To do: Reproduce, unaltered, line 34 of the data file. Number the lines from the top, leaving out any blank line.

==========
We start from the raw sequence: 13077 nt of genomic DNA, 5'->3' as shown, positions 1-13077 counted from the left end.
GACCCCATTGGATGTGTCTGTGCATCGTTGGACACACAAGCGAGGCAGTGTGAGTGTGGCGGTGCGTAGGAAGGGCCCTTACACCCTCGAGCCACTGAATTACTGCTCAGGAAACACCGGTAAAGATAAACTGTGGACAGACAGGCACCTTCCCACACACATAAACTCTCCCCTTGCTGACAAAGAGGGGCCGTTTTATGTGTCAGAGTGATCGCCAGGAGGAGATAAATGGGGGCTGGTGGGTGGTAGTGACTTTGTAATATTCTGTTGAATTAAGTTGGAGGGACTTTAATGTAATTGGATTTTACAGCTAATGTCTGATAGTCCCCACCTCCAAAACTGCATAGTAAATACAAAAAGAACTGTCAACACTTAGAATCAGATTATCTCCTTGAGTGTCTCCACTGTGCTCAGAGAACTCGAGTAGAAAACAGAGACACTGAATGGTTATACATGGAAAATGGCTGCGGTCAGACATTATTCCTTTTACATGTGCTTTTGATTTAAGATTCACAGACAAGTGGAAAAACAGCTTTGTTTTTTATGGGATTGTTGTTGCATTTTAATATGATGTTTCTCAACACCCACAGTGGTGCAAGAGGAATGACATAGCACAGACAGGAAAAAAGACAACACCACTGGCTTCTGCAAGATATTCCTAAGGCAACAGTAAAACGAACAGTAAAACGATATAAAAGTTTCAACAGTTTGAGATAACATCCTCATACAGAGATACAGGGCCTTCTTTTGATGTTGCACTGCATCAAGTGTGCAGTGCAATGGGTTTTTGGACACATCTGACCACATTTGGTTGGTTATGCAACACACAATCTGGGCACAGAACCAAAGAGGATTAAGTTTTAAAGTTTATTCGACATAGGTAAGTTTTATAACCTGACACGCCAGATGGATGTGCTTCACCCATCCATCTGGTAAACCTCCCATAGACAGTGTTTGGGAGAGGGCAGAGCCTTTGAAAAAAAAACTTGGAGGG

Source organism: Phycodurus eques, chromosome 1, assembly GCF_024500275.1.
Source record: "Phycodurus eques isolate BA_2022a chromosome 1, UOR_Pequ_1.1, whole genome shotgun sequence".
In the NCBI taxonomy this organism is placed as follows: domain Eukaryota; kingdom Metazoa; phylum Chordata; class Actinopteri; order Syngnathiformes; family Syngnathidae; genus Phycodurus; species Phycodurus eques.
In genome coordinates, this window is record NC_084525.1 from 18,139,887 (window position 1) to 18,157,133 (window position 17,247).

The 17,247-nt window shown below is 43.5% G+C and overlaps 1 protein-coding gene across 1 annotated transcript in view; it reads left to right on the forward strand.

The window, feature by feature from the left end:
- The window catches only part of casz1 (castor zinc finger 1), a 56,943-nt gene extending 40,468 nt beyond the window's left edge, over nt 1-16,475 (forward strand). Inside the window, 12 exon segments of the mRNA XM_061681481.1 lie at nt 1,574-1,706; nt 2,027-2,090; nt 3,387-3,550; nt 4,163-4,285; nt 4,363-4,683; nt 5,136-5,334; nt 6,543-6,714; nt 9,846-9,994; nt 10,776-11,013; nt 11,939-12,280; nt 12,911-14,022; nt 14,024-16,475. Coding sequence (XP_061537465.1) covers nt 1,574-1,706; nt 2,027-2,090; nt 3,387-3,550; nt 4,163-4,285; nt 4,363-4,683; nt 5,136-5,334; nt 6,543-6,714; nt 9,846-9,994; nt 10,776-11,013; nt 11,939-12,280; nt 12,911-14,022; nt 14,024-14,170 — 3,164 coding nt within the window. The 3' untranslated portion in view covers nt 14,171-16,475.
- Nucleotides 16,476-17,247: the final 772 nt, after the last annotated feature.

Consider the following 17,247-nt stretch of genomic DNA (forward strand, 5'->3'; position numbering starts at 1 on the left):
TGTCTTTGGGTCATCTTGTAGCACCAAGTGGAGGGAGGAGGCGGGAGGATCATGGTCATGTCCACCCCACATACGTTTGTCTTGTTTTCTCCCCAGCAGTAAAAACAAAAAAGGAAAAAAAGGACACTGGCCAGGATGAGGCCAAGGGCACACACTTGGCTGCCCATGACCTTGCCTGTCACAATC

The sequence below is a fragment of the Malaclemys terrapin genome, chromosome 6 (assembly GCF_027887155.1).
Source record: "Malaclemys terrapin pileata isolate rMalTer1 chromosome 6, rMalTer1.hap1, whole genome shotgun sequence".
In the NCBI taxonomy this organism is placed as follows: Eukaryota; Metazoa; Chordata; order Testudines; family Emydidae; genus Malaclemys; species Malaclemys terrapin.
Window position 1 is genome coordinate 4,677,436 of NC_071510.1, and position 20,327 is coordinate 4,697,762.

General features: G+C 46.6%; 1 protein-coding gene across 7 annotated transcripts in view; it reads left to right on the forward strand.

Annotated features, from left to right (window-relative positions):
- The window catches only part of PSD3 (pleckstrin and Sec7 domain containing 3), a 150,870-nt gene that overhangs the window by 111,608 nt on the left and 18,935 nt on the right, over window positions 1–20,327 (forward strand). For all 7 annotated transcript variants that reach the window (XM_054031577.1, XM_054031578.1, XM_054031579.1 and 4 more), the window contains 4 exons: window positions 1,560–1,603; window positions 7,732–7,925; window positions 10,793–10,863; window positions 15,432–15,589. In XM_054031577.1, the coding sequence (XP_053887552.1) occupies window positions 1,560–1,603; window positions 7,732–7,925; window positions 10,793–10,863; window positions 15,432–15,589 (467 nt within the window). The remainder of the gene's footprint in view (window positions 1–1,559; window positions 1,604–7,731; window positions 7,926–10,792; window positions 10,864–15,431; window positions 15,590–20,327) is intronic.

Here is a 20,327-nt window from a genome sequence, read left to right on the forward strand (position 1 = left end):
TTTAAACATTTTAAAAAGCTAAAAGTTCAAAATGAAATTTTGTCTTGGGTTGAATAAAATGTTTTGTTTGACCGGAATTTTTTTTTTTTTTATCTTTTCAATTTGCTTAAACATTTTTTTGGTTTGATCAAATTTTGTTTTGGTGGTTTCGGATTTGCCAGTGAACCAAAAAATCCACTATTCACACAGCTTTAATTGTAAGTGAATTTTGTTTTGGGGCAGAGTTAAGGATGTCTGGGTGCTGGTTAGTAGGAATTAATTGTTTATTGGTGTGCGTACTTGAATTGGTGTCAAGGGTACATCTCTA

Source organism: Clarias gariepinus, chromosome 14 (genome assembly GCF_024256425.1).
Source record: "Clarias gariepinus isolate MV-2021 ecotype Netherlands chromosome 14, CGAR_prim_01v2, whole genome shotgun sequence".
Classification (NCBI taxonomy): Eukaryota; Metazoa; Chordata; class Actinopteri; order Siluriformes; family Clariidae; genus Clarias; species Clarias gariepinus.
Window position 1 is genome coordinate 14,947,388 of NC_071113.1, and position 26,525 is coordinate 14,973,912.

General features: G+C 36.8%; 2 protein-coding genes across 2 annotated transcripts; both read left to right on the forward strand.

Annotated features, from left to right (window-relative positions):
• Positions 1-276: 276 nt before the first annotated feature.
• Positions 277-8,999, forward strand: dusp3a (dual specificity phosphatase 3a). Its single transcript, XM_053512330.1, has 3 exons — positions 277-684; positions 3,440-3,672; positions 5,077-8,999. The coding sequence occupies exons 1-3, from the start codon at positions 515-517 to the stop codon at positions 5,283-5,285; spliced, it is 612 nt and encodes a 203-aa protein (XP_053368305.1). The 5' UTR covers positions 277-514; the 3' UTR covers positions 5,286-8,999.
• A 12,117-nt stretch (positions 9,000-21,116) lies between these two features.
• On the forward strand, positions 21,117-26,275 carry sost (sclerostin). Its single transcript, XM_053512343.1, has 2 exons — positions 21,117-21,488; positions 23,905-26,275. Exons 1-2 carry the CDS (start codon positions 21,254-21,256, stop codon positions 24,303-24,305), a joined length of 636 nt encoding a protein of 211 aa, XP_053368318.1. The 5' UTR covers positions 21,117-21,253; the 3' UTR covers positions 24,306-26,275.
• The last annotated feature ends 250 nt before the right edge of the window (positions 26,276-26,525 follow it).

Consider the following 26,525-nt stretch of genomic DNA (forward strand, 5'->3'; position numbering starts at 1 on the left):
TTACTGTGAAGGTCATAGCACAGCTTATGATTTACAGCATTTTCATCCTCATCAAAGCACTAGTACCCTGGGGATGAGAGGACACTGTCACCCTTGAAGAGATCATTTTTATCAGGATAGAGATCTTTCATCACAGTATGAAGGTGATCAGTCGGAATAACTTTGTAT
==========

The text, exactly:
TTACTGTGAAGGTCATAGCACAGCTTATGATTTACAGCATTTTCATCCTCATCAAAGCACTAGTACCCTGGGGATGAGAGGACACTGTCACCCTTGAAGAGATCATTTTTATCAGGATAGAGATCTTTCATCACAGTATGAAGGTGATCAGTCGGAATAACTTTGTAT